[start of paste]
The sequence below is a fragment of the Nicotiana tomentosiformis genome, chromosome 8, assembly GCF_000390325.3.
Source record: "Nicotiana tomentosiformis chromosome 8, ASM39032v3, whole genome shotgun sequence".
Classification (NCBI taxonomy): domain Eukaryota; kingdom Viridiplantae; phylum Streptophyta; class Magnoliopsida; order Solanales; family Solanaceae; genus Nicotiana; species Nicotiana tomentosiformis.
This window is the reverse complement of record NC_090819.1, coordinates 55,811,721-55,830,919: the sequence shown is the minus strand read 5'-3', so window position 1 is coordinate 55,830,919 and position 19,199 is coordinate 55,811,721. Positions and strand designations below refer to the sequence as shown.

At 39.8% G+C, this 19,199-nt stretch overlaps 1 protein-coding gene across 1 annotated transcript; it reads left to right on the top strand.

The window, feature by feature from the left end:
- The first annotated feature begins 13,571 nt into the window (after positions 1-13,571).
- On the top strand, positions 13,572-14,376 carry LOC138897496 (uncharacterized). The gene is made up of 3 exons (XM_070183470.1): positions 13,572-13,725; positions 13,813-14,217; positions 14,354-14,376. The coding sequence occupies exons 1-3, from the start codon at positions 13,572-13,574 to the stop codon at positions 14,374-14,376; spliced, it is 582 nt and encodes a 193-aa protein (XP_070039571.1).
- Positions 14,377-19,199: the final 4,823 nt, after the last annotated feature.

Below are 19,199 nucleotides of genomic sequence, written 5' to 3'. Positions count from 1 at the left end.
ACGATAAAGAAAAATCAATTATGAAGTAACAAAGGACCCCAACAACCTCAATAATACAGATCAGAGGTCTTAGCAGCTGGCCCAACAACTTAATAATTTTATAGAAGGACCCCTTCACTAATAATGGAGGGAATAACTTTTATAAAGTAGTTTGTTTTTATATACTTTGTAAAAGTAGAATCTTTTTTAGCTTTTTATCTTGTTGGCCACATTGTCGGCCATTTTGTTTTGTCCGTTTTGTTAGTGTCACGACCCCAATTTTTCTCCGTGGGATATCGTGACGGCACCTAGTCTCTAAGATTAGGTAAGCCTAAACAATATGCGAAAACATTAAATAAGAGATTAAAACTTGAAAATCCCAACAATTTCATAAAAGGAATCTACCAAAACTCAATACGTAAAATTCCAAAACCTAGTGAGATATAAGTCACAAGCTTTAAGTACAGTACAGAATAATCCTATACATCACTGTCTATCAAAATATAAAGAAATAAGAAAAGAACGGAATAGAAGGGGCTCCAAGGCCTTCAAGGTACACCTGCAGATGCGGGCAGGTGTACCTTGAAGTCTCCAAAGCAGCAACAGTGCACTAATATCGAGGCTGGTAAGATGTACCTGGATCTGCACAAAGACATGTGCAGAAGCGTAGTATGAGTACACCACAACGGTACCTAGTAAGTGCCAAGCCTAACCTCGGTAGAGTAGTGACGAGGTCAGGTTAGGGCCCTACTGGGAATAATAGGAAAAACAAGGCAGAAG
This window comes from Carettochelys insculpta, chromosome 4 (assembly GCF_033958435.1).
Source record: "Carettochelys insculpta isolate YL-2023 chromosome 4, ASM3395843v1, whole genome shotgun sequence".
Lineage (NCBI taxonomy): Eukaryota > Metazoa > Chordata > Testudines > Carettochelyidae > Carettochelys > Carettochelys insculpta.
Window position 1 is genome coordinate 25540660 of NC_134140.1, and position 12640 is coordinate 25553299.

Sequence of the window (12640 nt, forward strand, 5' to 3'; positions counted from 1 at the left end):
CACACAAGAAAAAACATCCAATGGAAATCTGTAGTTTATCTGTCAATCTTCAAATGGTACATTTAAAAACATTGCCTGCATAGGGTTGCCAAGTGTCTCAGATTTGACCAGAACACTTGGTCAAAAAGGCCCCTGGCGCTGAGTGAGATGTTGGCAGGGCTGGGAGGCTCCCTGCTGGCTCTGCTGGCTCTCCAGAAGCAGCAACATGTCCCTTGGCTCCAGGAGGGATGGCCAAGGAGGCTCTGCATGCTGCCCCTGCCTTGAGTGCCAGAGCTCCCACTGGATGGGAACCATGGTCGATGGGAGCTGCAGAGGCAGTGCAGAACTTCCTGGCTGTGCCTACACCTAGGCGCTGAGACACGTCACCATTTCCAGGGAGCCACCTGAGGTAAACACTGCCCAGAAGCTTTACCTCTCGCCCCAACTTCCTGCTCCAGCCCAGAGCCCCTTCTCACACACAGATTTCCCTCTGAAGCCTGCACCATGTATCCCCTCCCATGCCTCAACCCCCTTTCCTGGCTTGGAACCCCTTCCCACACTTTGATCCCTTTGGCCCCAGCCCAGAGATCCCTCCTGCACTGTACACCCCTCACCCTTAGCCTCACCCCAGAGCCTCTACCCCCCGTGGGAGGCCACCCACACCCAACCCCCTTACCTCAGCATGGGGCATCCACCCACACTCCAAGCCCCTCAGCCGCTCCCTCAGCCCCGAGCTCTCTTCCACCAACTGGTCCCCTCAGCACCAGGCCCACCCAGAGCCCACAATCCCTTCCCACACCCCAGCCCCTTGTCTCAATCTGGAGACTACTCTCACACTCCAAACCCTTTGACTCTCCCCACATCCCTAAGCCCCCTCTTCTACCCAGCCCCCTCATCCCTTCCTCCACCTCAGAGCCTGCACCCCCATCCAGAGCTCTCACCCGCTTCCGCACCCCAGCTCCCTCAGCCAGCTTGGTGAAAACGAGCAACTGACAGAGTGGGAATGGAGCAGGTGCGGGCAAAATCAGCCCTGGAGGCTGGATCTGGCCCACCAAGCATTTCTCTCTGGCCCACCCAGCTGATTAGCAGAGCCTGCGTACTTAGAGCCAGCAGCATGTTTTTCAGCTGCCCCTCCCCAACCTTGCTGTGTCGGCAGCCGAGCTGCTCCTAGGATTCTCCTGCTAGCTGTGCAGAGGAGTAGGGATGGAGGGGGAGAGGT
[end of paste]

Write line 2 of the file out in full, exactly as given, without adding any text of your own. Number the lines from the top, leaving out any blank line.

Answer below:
Source record: "Nicotiana tomentosiformis chromosome 8, ASM39032v3, whole genome shotgun sequence".